I started reading C# in depth. Now I'm in the journey of Generics. I came across the first example of Generics in this book as:

static Dictionary<string,int> CountWords(string text)
   Dictionary<string,int> frequencies;
   frequencies = new Dictionary<string,int>();
   ... //other code goes here..

And after this code, author says that:

The CountWords method first creates an empty map from string to int 

This looks vague to me, as a novice in C#, what the author is trying to mean string to int(in the above statement)? I'm bit confused with this line.

Thanks in advance.

  • 2
    Maybe @Jon Skeet wants to answer himself ;) Oct 28 '11 at 7:04
  • @TimSchmelter : oh ya, I guess he might be answering some other C# questions, right now ;)
    – Ant's
    Oct 28 '11 at 7:10
  • 1
    I think the other answers have covered it now.
    – Jon Skeet
    Oct 28 '11 at 10:02

Lets say we want to count the words in a paragraph:

I started reading C# in depth. Now I am in the journey of Generics. I came across the first example of Generics in this book as

In order to count the words, you'll need some data structure that will be able to store a number of occurrences for each of the words, that will basically attach a number to a string, like

I - 3 times
in - 3 times
Generics - 2 times etc...

that structure maps a string to an integer, and in C# Generics, that structure is a Dictionary<string,int>

BTW, if you are a C# beginner, i would recommend against C# in depth, which, while being a great book, assumes a quite advanced reader.

  • Well, i'm enjoying with that book :) and for reference i have C# in nutshell.. I can cope up! :)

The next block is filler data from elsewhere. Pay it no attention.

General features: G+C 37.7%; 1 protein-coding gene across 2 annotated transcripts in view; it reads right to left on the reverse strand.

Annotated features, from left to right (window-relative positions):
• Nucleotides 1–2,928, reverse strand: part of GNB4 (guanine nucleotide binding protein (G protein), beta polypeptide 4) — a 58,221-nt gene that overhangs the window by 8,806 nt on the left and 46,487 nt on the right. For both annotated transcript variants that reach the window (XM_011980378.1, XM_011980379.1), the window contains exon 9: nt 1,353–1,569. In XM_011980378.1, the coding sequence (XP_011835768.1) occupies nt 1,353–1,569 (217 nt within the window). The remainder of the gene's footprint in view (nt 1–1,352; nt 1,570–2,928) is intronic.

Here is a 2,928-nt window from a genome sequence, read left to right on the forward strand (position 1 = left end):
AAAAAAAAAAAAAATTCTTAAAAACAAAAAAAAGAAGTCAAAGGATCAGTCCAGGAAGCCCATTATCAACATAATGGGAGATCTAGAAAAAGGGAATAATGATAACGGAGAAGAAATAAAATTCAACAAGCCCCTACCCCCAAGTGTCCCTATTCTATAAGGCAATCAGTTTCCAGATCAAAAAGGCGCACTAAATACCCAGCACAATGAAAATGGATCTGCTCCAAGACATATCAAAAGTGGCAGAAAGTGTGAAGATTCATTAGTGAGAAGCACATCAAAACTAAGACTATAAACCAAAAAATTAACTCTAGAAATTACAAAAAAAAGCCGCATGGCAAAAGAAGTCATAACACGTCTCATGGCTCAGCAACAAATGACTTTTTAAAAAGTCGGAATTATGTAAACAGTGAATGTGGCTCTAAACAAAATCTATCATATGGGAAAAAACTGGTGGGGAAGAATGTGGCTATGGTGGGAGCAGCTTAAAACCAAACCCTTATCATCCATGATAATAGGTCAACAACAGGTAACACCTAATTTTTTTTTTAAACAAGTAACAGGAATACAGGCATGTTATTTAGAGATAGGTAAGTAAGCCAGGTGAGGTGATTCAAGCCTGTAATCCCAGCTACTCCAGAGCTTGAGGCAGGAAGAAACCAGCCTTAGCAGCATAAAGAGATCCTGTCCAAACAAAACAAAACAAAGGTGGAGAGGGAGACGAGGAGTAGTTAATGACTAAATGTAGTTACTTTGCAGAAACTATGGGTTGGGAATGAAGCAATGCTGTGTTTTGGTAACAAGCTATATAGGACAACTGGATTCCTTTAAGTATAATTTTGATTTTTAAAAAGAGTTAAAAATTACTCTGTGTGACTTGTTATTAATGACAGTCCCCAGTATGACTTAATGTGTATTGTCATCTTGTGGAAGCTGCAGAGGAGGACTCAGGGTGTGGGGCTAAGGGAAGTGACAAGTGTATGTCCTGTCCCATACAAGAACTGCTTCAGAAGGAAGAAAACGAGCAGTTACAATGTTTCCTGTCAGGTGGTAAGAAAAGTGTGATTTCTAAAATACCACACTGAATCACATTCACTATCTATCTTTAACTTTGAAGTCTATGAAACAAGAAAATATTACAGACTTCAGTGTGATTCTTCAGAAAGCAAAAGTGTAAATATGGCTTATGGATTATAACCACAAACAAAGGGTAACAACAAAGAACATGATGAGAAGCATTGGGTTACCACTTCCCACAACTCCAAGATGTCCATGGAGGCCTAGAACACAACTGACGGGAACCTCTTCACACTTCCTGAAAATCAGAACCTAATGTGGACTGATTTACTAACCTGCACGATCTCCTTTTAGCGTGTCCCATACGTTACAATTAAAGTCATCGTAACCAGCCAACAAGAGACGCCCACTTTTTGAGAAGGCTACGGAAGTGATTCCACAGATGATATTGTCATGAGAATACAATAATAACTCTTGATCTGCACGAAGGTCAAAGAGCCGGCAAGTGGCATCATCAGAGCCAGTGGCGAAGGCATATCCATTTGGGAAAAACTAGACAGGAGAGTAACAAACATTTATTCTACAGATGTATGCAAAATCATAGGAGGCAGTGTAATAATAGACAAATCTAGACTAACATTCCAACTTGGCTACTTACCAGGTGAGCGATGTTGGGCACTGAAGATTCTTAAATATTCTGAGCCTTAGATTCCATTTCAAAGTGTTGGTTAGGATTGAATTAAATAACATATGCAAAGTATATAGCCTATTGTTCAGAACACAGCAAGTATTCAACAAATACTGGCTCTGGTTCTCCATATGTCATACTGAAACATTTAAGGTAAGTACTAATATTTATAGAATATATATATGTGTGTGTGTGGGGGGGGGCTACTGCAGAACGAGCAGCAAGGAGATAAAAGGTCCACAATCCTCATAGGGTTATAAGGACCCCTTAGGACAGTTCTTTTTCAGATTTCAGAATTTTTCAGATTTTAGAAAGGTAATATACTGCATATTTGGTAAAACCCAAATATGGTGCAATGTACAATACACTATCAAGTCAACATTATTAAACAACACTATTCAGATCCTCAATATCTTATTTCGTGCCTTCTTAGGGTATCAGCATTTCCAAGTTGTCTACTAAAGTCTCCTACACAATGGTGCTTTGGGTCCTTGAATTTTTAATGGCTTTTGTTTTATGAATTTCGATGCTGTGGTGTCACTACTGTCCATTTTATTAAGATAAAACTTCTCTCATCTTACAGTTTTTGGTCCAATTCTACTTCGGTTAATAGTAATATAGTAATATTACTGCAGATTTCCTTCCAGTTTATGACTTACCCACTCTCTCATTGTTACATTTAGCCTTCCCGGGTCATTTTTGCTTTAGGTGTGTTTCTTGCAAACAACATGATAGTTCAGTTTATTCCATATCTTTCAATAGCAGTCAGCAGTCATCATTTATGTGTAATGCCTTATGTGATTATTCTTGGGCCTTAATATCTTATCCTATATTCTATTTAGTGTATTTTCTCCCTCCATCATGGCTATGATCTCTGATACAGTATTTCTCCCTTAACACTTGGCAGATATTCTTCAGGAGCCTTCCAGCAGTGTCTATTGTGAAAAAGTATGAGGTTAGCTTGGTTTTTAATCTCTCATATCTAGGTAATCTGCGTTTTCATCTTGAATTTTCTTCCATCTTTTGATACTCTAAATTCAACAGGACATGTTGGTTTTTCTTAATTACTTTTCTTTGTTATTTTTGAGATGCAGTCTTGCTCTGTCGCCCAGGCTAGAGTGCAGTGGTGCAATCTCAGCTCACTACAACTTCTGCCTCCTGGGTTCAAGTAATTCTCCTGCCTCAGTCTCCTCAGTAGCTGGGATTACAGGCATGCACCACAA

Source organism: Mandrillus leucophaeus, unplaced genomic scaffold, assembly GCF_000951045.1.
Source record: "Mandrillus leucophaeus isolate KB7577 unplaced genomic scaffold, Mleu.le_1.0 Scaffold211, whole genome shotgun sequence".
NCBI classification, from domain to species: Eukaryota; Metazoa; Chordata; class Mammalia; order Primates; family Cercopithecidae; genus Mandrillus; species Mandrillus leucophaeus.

– Ant's
    Oct 28 '11 at 7:12

He means that string is your key and int is the value paired with the key.


Dictionary<string,int> maps a string key (or lookup) to an int value.


Consider Dictionary<string,int> frequencies.
When you try to add an item you use (for example)

frequencies.Add("key3", 3)

When you add another item you cannot repeat "key3", because in Dictionary that's a unique key; so you create a "map" because you are sure you have unique keys and you can recall values using their key: frequencies["key3"]...

Dictionary<string, int> frequencies = new Dictionary<string, int>();
frequencies.Add("key3", 3);
frequencies.Add("key4", 4);
frequencies.Add("key3", 5); // This raises an error

int value = frequencies["key3"];

This function counts all words in a given string. In the returned dictionary exist for every found word one entry with the word as key. In the int value is stored, how many times this word was found in the string.


It means from the Key to the Value

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